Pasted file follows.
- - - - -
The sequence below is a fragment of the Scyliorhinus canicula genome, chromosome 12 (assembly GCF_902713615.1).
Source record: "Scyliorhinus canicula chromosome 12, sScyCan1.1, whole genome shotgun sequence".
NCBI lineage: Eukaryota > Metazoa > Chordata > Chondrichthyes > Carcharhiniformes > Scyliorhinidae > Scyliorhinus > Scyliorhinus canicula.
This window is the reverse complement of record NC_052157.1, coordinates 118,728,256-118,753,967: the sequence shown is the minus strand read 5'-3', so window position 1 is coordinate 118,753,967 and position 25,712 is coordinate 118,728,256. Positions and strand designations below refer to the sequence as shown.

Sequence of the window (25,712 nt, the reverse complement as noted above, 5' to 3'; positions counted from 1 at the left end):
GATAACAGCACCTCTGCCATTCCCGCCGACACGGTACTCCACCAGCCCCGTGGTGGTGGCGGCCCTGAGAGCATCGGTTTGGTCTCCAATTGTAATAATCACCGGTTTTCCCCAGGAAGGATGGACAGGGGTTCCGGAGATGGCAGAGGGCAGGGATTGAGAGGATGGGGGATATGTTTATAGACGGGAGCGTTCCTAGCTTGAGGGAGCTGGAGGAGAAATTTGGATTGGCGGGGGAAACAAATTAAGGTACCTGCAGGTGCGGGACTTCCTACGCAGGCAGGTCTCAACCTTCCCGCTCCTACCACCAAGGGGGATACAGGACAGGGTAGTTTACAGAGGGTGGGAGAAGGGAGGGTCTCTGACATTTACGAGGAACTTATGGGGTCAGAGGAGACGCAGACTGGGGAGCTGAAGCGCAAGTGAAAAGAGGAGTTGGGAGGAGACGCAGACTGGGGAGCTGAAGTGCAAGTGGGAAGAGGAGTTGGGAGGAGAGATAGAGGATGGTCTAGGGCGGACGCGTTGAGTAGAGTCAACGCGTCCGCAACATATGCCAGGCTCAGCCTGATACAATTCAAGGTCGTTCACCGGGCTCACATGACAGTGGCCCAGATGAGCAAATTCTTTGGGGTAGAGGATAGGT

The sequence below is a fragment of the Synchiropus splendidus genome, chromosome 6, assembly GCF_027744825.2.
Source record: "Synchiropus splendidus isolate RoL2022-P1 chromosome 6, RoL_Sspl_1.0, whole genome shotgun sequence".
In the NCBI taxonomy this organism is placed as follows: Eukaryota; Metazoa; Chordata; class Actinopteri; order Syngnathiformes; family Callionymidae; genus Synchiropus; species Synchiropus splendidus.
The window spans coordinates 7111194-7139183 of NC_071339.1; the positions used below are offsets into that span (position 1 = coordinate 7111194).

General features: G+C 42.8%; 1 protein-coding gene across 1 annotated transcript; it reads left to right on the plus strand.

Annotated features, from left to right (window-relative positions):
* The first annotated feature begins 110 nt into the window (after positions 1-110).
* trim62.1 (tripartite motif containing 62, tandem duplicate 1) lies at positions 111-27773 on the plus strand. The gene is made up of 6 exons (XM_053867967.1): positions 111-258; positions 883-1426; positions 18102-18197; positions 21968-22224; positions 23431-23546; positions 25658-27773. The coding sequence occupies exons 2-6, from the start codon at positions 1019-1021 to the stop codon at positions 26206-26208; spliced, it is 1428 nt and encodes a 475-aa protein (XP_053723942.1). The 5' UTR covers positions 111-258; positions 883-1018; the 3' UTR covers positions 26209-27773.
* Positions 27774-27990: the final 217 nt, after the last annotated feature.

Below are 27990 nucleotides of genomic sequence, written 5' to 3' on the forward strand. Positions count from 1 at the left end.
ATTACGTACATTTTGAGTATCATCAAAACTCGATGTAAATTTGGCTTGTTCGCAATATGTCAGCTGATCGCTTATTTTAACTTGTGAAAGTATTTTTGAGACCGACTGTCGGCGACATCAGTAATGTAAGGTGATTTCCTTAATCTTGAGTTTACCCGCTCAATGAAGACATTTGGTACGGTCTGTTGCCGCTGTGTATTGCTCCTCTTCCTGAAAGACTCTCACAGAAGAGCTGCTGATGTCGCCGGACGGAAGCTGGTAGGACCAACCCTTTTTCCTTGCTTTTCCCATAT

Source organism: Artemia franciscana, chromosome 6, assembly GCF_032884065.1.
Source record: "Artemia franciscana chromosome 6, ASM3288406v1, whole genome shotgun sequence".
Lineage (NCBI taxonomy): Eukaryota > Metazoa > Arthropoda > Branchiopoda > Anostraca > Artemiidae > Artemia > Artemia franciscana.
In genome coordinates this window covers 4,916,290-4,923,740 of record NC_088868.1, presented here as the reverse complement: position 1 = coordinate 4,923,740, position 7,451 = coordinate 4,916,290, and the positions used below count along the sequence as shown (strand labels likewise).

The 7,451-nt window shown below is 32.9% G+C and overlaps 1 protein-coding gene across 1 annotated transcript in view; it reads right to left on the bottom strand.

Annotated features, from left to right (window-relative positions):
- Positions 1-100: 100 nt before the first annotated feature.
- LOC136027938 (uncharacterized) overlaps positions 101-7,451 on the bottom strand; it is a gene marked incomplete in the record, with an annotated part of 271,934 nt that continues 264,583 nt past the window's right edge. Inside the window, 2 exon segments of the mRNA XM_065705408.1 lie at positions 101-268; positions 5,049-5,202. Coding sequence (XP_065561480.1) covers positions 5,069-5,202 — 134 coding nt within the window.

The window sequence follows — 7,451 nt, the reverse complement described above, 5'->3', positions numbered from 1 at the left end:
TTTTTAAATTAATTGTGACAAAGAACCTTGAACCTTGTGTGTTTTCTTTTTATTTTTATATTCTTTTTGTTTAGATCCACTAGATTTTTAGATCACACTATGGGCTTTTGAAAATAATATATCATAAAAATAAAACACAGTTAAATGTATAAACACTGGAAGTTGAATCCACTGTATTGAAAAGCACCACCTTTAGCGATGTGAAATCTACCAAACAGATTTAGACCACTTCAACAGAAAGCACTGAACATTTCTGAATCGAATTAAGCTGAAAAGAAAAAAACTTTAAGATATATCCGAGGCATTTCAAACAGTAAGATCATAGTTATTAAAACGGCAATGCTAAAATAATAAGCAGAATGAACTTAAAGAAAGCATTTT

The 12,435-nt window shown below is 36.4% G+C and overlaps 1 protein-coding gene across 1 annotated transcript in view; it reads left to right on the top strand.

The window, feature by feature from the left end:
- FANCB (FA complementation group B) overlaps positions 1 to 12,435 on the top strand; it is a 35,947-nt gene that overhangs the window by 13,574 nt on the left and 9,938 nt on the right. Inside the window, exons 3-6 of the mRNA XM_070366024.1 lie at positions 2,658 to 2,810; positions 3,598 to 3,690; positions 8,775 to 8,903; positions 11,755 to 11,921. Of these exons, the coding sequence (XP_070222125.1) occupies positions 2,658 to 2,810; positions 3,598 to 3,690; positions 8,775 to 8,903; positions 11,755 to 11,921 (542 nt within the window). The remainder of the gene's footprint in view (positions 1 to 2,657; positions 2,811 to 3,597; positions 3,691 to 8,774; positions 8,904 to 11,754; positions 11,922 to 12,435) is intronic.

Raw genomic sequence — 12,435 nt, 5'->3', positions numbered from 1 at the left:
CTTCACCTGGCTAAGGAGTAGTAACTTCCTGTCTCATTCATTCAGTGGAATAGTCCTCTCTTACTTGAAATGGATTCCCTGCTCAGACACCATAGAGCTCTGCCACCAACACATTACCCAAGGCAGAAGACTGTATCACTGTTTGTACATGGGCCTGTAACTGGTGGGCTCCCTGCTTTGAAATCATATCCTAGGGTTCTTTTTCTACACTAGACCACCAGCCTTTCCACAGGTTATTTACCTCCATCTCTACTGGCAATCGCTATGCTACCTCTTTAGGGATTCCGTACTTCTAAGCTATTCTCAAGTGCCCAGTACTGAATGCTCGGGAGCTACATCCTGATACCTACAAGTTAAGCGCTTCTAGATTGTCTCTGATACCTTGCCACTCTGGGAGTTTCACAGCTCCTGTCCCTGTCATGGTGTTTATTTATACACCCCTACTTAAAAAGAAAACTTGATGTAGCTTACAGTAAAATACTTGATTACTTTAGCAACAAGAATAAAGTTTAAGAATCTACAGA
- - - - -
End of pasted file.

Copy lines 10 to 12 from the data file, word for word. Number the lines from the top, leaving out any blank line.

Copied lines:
The window spans coordinates 7111194-7139183 of NC_071339.1; the positions used below are offsets into that span (position 1 = coordinate 7111194).

General features: G+C 42.8%; 1 protein-coding gene across 1 annotated transcript; it reads left to right on the plus strand.

Annotated features, from left to right (window-relative positions):